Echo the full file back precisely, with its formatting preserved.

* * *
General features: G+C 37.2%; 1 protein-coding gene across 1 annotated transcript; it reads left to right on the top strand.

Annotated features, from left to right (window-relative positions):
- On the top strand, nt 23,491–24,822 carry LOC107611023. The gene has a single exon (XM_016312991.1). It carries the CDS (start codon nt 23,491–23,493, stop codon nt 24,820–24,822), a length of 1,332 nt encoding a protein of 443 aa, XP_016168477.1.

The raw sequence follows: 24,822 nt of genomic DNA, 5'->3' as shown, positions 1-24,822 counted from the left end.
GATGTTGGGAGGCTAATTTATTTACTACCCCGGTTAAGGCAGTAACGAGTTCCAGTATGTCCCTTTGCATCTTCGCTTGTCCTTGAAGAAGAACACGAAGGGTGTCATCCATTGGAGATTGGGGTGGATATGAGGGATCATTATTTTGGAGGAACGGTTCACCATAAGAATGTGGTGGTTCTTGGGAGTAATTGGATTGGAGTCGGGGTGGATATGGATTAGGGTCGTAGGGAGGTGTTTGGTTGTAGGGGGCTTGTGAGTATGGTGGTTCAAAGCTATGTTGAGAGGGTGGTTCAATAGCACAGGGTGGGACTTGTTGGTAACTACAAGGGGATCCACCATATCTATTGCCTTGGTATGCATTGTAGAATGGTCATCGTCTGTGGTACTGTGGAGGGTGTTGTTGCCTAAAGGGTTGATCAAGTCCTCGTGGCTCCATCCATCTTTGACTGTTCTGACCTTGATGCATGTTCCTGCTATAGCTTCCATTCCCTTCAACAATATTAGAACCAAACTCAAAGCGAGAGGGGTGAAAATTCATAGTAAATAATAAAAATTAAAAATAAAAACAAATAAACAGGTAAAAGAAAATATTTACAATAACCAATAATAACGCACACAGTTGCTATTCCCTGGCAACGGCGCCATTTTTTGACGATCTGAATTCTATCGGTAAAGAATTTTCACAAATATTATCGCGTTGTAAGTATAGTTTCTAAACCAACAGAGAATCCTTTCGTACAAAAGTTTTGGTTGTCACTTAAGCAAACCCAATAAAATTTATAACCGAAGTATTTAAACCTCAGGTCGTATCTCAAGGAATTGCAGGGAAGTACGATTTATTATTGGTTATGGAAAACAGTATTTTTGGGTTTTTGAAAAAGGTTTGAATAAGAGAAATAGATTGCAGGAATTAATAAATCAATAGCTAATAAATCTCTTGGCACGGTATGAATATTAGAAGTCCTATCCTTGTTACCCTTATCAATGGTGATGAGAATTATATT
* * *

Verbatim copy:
General features: G+C 37.2%; 1 protein-coding gene across 1 annotated transcript; it reads left to right on the top strand.

Annotated features, from left to right (window-relative positions):
- On the top strand, nt 23,491–24,822 carry LOC107611023. The gene has a single exon (XM_016312991.1). It carries the CDS (start codon nt 23,491–23,493, stop codon nt 24,820–24,822), a length of 1,332 nt encoding a protein of 443 aa, XP_016168477.1.

The raw sequence follows: 24,822 nt of genomic DNA, 5'->3' as shown, positions 1-24,822 counted from the left end.
GATGTTGGGAGGCTAATTTATTTACTACCCCGGTTAAGGCAGTAACGAGTTCCAGTATGTCCCTTTGCATCTTCGCTTGTCCTTGAAGAAGAACACGAAGGGTGTCATCCATTGGAGATTGGGGTGGATATGAGGGATCATTATTTTGGAGGAACGGTTCACCATAAGAATGTGGTGGTTCTTGGGAGTAATTGGATTGGAGTCGGGGTGGATATGGATTAGGGTCGTAGGGAGGTGTTTGGTTGTAGGGGGCTTGTGAGTATGGTGGTTCAAAGCTATGTTGAGAGGGTGGTTCAATAGCACAGGGTGGGACTTGTTGGTAACTACAAGGGGATCCACCATATCTATTGCCTTGGTATGCATTGTAGAATGGTCATCGTCTGTGGTACTGTGGAGGGTGTTGTTGCCTAAAGGGTTGATCAAGTCCTCGTGGCTCCATCCATCTTTGACTGTTCTGACCTTGATGCATGTTCCTGCTATAGCTTCCATTCCCTTCAACAATATTAGAACCAAACTCAAAGCGAGAGGGGTGAAAATTCATAGTAAATAATAAAAATTAAAAATAAAAACAAATAAACAGGTAAAAGAAAATATTTACAATAACCAATAATAACGCACACAGTTGCTATTCCCTGGCAACGGCGCCATTTTTTGACGATCTGAATTCTATCGGTAAAGAATTTTCACAAATATTATCGCGTTGTAAGTATAGTTTCTAAACCAACAGAGAATCCTTTCGTACAAAAGTTTTGGTTGTCACTTAAGCAAACCCAATAAAATTTATAACCGAAGTATTTAAACCTCAGGTCGTATCTCAAGGAATTGCAGGGAAGTACGATTTATTATTGGTTATGGAAAACAGTATTTTTGGGTTTTTGAAAAAGGTTTGAATAAGAGAAATAGATTGCAGGAATTAATAAATCAATAGCTAATAAATCTCTTGGCACGGTATGAATATTAGAAGTCCTATCCTTGTTACCCTTATCAATGGTGATGAGAATTATATT